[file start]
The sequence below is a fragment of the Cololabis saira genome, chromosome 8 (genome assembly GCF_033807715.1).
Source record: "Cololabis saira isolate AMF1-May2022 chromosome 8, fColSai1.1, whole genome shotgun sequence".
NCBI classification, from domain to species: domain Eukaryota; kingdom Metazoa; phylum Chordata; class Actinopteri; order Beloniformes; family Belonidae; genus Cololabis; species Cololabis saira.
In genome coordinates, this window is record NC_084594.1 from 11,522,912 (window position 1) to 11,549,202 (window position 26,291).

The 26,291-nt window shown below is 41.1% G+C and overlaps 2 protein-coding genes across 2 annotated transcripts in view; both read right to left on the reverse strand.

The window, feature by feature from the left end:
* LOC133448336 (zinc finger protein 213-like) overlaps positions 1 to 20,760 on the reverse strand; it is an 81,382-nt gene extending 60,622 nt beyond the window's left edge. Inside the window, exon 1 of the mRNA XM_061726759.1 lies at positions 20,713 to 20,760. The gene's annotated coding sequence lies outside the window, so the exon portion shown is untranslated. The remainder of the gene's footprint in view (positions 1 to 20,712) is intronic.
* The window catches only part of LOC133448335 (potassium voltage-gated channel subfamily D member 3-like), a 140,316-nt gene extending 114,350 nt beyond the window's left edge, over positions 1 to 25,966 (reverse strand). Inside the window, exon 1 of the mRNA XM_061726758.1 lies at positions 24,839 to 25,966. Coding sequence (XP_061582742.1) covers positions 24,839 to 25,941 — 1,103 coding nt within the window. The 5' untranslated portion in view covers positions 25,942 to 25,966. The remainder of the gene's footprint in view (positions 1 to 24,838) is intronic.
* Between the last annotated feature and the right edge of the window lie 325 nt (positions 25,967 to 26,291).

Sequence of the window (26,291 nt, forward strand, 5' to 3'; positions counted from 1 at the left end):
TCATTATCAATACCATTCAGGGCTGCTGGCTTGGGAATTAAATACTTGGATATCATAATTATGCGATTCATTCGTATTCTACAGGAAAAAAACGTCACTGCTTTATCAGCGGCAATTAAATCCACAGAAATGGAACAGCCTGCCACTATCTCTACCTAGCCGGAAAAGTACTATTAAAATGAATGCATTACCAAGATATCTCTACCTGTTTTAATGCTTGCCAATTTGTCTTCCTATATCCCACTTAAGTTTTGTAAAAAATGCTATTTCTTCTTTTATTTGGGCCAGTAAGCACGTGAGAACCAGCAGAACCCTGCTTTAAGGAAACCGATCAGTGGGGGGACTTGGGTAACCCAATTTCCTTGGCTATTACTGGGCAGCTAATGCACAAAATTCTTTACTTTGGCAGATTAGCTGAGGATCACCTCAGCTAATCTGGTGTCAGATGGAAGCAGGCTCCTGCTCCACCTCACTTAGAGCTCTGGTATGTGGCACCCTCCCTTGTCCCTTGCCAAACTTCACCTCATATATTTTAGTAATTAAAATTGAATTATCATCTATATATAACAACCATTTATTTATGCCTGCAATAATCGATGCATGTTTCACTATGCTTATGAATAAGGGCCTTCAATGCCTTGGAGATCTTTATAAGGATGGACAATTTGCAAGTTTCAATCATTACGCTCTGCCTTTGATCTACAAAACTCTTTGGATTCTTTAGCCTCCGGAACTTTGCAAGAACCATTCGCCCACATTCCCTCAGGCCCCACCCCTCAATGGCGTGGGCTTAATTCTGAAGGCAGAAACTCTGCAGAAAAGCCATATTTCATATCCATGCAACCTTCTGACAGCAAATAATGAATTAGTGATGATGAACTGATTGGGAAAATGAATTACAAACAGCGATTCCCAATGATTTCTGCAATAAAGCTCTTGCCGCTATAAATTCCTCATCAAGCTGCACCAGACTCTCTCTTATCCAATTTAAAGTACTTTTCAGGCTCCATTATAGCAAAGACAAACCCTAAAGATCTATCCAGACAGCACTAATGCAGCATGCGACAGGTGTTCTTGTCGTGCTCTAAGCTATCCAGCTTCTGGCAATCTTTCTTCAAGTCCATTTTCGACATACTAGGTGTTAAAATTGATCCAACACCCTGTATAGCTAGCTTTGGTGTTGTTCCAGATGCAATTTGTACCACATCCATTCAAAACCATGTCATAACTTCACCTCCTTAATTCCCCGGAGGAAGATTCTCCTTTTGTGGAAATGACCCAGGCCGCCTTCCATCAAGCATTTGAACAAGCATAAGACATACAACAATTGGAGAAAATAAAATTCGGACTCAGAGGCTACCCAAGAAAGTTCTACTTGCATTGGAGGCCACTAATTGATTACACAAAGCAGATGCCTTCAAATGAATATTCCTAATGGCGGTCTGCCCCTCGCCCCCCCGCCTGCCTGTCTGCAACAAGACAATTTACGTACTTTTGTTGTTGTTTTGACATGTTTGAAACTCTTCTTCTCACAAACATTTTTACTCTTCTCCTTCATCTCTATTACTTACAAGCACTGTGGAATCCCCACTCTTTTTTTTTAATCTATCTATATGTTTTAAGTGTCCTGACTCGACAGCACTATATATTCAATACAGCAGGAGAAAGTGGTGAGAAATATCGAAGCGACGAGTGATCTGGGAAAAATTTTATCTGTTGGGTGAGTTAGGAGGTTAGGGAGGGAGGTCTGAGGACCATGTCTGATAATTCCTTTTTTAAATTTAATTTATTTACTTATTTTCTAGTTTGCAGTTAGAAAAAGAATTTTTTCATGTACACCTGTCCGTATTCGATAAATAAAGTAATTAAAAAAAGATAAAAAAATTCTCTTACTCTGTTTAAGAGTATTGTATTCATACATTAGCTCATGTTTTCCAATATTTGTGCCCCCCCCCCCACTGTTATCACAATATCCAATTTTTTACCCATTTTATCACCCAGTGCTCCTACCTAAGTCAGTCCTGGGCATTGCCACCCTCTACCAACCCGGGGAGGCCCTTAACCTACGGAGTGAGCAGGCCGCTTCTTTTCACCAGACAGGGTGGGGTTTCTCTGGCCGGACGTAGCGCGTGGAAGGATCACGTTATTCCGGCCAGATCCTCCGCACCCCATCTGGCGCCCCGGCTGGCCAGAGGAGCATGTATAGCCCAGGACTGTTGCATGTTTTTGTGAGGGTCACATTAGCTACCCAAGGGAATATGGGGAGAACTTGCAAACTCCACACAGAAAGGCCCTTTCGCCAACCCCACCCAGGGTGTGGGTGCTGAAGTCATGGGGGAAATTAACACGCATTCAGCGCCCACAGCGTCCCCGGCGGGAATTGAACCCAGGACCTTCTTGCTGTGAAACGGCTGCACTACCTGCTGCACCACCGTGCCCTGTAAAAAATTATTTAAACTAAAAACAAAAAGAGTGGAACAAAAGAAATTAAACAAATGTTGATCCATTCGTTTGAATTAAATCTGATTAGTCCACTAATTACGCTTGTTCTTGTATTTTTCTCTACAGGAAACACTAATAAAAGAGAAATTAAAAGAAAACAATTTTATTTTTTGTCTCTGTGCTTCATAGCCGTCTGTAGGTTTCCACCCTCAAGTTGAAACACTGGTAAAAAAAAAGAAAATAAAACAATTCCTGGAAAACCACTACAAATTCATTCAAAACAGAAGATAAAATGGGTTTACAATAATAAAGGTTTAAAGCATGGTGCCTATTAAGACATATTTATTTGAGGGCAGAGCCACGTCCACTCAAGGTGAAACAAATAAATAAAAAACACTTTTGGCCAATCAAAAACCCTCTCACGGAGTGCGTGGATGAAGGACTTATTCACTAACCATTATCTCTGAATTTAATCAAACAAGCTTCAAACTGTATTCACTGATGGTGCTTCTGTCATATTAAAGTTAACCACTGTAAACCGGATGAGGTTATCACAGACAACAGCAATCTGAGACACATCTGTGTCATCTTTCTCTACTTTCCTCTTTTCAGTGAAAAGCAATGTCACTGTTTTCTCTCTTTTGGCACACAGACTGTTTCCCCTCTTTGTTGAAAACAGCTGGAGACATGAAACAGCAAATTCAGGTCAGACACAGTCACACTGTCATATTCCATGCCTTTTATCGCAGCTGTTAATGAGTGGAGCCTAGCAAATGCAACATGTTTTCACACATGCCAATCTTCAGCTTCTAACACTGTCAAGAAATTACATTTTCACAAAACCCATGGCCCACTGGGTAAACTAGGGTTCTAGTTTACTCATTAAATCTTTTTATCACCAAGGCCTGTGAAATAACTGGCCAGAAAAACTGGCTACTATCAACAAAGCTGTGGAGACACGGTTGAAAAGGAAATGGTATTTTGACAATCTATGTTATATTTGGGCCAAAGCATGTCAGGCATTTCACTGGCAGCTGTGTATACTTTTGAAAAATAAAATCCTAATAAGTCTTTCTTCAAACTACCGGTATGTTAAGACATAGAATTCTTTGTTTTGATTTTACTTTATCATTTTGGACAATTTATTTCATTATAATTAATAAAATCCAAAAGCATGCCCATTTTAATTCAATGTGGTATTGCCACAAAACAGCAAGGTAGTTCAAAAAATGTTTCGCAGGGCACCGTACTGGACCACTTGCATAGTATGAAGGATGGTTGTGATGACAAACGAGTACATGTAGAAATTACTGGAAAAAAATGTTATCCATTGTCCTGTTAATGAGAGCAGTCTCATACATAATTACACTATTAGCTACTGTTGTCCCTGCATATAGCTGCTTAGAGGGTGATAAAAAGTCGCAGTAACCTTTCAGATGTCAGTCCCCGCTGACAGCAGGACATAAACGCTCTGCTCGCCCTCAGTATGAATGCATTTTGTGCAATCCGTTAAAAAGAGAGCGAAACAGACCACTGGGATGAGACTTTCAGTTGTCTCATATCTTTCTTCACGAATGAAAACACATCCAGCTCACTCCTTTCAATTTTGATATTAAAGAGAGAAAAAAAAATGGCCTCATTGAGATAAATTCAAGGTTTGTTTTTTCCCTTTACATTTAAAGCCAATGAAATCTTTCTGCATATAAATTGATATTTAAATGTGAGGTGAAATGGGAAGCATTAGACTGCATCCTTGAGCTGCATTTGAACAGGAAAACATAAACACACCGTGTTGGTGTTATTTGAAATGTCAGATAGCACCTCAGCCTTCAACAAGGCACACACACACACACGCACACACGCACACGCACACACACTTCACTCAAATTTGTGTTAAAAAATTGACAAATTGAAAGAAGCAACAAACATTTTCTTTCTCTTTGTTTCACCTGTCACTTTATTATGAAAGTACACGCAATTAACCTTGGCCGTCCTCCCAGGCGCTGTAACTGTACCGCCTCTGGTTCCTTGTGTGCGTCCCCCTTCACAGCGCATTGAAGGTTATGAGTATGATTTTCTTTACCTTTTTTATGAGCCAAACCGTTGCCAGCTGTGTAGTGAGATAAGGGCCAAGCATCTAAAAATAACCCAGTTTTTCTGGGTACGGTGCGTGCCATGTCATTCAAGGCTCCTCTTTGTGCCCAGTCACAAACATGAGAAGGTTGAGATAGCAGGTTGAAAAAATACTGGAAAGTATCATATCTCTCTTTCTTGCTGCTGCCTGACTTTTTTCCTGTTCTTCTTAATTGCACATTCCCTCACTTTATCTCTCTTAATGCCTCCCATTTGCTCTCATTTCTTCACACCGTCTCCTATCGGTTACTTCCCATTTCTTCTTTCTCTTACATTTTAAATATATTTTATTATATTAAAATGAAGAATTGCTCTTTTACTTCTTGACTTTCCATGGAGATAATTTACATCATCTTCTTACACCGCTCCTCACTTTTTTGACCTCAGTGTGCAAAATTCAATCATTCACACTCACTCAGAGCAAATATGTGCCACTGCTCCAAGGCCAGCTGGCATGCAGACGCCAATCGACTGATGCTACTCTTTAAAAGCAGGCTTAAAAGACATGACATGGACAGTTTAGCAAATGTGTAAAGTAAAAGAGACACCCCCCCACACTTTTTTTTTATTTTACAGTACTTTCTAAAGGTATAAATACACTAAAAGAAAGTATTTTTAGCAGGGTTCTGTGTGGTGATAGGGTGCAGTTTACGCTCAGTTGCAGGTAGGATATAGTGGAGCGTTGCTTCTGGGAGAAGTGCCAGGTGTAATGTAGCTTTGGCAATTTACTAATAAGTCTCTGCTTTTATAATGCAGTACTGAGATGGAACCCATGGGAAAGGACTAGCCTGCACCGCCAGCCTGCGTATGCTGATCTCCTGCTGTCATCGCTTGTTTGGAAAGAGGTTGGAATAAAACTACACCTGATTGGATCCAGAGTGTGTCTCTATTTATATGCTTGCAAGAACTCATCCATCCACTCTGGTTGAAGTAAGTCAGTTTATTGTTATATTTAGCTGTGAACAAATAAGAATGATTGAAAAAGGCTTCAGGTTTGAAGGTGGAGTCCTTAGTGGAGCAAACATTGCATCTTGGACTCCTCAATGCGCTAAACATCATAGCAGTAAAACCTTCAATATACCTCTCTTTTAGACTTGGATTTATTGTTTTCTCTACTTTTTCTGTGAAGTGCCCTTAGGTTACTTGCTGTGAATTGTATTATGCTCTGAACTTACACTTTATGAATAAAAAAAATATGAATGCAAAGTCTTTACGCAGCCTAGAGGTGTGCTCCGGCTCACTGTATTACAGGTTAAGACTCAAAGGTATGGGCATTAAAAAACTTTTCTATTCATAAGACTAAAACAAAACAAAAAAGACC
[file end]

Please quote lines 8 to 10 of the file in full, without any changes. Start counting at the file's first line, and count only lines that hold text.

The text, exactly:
* The window catches only part of LOC133448335 (potassium voltage-gated channel subfamily D member 3-like), a 140,316-nt gene extending 114,350 nt beyond the window's left edge, over positions 1 to 25,966 (reverse strand). Inside the window, exon 1 of the mRNA XM_061726758.1 lies at positions 24,839 to 25,966. Coding sequence (XP_061582742.1) covers positions 24,839 to 25,941 — 1,103 coding nt within the window. The 5' untranslated portion in view covers positions 25,942 to 25,966. The remainder of the gene's footprint in view (positions 1 to 24,838) is intronic.
* Between the last annotated feature and the right edge of the window lie 325 nt (positions 25,967 to 26,291).

Sequence of the window (26,291 nt, forward strand, 5' to 3'; positions counted from 1 at the left end):